For example, gluLookAt(0.0, 0.0, 5.0, 0.0, 0.0, 0.0, 0.0, 1.0, 0.0); places the camera (or eye position) at the point (0,0,5), aims it towards the origin (0,0,0) and specifies the up-vector as (0,1,0).

At this point, we should probably mention the concept of hidden surface elimination. This is the process of making objects that are in the forefront "hide" those behind them. Recall that we have a depth buffer that keeps track of the depth of each pixel of the objects in a scene. An objects depth value is the difference between the viewpoint and the object. If you want to use the depth buffer, you simply have to enable it by passing GL_DEPTH_TEST to glEnable() and remember to clear the depth buffer before you redraw each frame by using glClearDepth(). When the buffer is enabled the pixel that is displayed takes the color of the object with the smallest z value (depth), making that object appear closer than the other object(s).


Specifying the projection transformation is like choosing a lens for a camera. You can think of this transformation as determining the field of view and therefore which objects are inside it and, to some extent, how they should look. There are two basic types of projections provided for you by OpenGL, orthographic and perspective.

Orthographic: Orthographic projection maps objects directly onto the screen without affecting their relative sizes. This projection is used mainly in architectural and computer-aided design applications, where the actual measurements of the objects are more important than how they might look. The command glFrustum() is used to set the projection transformation. The command glMatrixMode() is used, with the argument GL_PROJECTION is used to set up the matrix upon which this projection transformation (and subsequent transformations) is performed. Note that we use the glLoadIdentity() command to initialize the current projection matrix so that only the specified projection transformation(s) have an effect. Finally, we calle the command glOrtho() to create an orthographic parallel viewing volume. The viewing volume is a box with the left, right, top, bottom, near and far edges specified in the glOrtho() command.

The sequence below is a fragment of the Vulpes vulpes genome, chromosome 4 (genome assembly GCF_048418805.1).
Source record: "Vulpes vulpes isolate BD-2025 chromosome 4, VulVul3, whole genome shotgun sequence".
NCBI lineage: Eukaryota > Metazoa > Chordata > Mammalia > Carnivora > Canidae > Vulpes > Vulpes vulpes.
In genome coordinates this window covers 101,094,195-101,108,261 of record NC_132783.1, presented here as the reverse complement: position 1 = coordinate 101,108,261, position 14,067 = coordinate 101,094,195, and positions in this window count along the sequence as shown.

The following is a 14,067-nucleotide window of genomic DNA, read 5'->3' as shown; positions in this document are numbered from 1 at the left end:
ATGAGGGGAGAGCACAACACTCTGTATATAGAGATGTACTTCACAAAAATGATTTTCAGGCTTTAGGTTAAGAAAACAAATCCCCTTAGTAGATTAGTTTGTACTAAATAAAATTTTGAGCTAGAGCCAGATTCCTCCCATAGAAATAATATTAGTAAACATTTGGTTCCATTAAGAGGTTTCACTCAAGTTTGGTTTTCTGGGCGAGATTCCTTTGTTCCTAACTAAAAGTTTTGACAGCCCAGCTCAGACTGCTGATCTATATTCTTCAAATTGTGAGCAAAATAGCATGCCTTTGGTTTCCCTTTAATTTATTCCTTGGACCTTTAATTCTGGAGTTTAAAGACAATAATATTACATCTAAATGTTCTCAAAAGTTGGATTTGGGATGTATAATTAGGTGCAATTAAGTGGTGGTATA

When it is time to perform transformations on the models that we have created, we will use the same glMatrixMode() command with GL_MODELVIEW as the argument. This indicates that the succeeding transformations now affect the modelview matrix instead of the projection matrix.